Dividends4Life: Stock Analysis: Exxon Mobil Corp (XOM)

Stock Analysis: Exxon Mobil Corp (XOM)

Posted by D4L | Monday, July 07, 2008 | | 4 comments »

Linked here is a PDF copy of my analysis of Exxon Mobil Corp (XOM) (alt.1, alt.2). Below are some highlights from the above linked analysis:

Company Description: Exxon Mobil Corp. (XOM) is engaged in the exploration, production, and sale of crude oil, natural gas, petroleum products and petrochemicals. XOM is the world's largest publicly owned integrated oil company.

Fair Value: I consider four calculations of fair value, see page 2 of the linked PDF for a detailed description:

  1. Avg. High Yield Price
  2. 20-Year DCF Price
  3. Avg. P/E Price
  4. Graham Number
XOM is trading at a premium to all except 2.) above. If I exclude the high and low valuation, and average the remaining two valuations, XOM is trading at a 19.8% premium. A Star is deducted since XOM is trading at such a large premium.

Dividend Analytical Data: In this section I consider five factors, see page 2 of the linked PDF for a detailed description:

  1. Rolling 4-yr Div. > 15%
  2. Dividend Growth Rate
  3. Years of Div. Growth
  4. 1-Yr. > 5-Yr Growth
  5. Payout 15% of avg.

XOM earned two Stars in this section for 3.) and 4.) above. It has paid a cash dividend to shareholders every year since 1882 and has increased its quarterly cash dividend payments for 26 consecutive years. The 1-Yr. > 5-Yr Growth metric indicates that dividend growth has been accelerating.

Dividend Income vs. MMA: Why would you assume the equity risk and invest in a dividend stock if you could earn a better return in a much less risky money market account (MMA)? This section compares the earning ability of this stock with a high yield MMA. Two items are considered in this section, see page 2 of the linked PDF for a detailed description:

  1. NPV MMA Diff.
  2. Years to >MMA.

XOM earned no Stars in this section, and had one Star deducted for a negative NPV MMA Diff. In effect, if you invested equal amounts in a MMA earning of an average of 4.61% for 20 years and XOM stock with a dividend yield of 1.81% and growing at 6.4% annually, you would end up with $3,288 less in XOM stock per $1,000 invested.

Other: XOM is a member of the S&P 500, is an Achiever and an Aristocrat. XOM is a strong player in the volatile, cyclical and capital-intensive energy sector. XOM is one of the few companies with sufficient resources to pursue deepwater, liquefied natural gas (LNG).

Conclusion: XOM lost a Star in the Fair Value section, earned two Stars in the Dividend Analytical Data section and lost a Star in the Dividend Income vs. MMA section for a net total of 0 Stars. This rates XOM as a 0 Star-Avoid stock.

Cutting to the chase, XOM is overvalued and not currently a good dividend investment. Using my D4L-PreScreen.xls model, I determined the dividend growth rate would have to average 15.1% for XOM to generate a $3,000 NPV of MMA Differential that I look for from a company that is both an Achiever and an Aristocrat. That is more than double the 6.4% historical number.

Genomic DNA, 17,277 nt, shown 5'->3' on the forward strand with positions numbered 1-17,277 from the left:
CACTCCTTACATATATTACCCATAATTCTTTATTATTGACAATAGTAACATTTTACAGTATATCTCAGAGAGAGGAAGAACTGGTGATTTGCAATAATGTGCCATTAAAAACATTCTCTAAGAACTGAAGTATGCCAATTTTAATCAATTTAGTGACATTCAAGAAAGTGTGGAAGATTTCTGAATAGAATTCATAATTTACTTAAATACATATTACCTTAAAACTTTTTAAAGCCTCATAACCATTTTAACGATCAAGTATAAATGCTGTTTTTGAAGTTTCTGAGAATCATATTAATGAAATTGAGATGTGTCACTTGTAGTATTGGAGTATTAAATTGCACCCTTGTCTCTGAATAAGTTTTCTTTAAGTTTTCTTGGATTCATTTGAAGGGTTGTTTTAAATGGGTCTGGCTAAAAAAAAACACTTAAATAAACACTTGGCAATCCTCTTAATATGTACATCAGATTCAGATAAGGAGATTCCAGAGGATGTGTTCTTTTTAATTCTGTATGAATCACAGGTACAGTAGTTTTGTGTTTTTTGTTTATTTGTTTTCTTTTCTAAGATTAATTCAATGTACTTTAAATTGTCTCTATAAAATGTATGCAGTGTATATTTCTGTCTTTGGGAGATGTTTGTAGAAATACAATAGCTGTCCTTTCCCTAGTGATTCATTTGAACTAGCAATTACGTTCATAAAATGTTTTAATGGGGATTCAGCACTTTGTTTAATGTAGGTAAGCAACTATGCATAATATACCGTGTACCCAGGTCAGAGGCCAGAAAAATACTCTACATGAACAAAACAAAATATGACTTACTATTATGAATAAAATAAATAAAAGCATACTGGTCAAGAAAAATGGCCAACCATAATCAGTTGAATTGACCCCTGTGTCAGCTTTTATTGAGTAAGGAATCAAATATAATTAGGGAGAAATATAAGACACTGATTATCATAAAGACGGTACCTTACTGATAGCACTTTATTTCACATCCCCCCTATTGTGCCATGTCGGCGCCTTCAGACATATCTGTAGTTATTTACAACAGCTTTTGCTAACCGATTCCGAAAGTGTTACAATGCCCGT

Disclaimer: Material presented here is for informational purposes only. The above quantitative stock analysis, including the Star rating, is mechanically calculated and is based on historical information. The analysis assumes the stock will perform in the future as it has in the past. This is generally never true. Before buying or selling any stock you should do your own research and reach your own conclusion. See my Disclaimer for more information.

Full Disclosure: At the time of this writing, I do not own shares of XOM (0.0% of my Income Portfolio).

What are your thoughts on XOM?

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  1. Anonymous // July 8, 2008 at 12:25 AM

    I started buying XOM in 2006 at around $61 with a DSPP and set up monthly payments to be drafted out of my checking account but when it broke $80 in 2007 I stopped buying except for DRIPS.

    I agree wait for this to get back into the $50’s or $60’s before buying.

  2. Anonymous // July 8, 2008 at 9:45 PM

    Bob: I have watched CVX and XOM for some time now looking for the right opportunity to buy in. I don't expect it will come anytime soon.

    Thanks for stopping by!

    Best Wishes,

  3. Anonymous // July 9, 2008 at 5:17 PM


    I came upon your site looking for resources which tell you what the tangible book value is for a company. Do you have any free / pay sites that has that data so I can do my own due diligence? Thanks.

    Johnny Cash

  4. Anonymous // July 9, 2008 at 10:13 PM

    Johnny Cash: I get tangible book value from an S&P report provided by my broker Scottrade. It can easily be calculated from most online free sites that provide a balance sheet. Yahoo finance has the line called "Intangible Assets". It is simply equity less intangibles (goodwill, patents, licenses, etc.)

    Hope that helps.

    Best Wishes,

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